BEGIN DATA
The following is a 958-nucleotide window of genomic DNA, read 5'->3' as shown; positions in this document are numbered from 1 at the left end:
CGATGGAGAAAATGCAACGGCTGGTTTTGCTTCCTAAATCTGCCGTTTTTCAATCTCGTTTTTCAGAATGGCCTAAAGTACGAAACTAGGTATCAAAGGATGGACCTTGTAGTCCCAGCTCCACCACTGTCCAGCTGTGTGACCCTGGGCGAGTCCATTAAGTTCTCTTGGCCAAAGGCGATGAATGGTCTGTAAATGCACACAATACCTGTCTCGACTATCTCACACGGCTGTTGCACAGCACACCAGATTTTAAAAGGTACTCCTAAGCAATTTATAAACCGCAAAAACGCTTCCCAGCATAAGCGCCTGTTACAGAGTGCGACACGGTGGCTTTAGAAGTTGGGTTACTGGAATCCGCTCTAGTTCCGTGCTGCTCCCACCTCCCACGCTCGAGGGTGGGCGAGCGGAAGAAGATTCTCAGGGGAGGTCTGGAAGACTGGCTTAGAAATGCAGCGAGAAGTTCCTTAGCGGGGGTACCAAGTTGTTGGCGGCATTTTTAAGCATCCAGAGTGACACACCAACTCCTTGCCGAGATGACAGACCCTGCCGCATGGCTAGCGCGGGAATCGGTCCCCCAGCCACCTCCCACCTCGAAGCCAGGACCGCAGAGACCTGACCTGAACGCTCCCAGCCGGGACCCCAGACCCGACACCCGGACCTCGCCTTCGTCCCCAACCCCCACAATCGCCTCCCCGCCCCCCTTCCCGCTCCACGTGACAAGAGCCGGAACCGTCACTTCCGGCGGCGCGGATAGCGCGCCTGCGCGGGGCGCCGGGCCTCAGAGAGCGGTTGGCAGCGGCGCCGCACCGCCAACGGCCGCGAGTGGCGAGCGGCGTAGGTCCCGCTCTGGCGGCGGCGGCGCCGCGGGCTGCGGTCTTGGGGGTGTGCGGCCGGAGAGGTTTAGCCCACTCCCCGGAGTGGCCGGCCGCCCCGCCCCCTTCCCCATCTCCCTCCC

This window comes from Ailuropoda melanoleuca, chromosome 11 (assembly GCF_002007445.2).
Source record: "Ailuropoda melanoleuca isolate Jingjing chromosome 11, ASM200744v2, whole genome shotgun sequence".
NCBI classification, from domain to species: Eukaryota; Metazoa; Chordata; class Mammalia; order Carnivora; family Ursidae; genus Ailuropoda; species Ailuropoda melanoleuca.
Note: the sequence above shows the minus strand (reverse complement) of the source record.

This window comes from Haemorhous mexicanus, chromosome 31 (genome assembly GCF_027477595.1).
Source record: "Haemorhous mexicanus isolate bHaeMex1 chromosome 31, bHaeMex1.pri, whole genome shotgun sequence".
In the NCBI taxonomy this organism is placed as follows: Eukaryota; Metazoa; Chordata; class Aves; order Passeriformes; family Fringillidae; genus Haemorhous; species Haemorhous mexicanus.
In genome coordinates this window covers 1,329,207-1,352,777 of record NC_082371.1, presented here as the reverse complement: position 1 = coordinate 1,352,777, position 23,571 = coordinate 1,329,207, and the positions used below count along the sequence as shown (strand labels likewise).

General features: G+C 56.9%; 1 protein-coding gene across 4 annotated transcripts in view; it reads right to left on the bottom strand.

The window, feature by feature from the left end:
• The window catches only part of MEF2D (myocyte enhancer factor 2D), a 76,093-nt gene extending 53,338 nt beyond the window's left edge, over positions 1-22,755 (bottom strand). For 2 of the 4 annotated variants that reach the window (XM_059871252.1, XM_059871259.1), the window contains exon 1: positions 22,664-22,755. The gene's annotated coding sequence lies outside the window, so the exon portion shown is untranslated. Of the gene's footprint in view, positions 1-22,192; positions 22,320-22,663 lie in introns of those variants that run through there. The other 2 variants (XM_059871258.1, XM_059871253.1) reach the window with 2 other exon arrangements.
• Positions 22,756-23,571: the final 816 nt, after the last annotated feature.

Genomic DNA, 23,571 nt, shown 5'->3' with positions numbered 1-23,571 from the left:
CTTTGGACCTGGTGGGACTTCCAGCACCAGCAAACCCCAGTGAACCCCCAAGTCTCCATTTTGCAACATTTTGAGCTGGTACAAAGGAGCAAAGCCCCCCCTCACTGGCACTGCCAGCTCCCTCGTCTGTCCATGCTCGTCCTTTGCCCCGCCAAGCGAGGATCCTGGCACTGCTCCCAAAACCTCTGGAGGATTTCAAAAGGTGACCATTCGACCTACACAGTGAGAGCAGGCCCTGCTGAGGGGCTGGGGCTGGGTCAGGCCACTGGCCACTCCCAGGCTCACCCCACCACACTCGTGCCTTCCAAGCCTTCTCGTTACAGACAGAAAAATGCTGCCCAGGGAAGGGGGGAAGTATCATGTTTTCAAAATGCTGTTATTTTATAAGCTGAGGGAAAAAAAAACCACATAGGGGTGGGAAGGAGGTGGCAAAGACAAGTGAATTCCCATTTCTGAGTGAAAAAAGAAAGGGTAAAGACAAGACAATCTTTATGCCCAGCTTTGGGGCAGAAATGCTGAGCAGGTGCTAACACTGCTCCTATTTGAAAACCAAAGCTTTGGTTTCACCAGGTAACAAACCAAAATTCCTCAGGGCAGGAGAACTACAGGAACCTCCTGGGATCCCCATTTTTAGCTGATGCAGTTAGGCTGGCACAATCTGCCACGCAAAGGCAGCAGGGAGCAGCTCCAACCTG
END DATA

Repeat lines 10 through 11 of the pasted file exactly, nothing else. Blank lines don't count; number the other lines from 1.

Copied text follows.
In genome coordinates this window covers 1,329,207-1,352,777 of record NC_082371.1, presented here as the reverse complement: position 1 = coordinate 1,352,777, position 23,571 = coordinate 1,329,207, and the positions used below count along the sequence as shown (strand labels likewise).

General features: G+C 56.9%; 1 protein-coding gene across 4 annotated transcripts in view; it reads right to left on the bottom strand.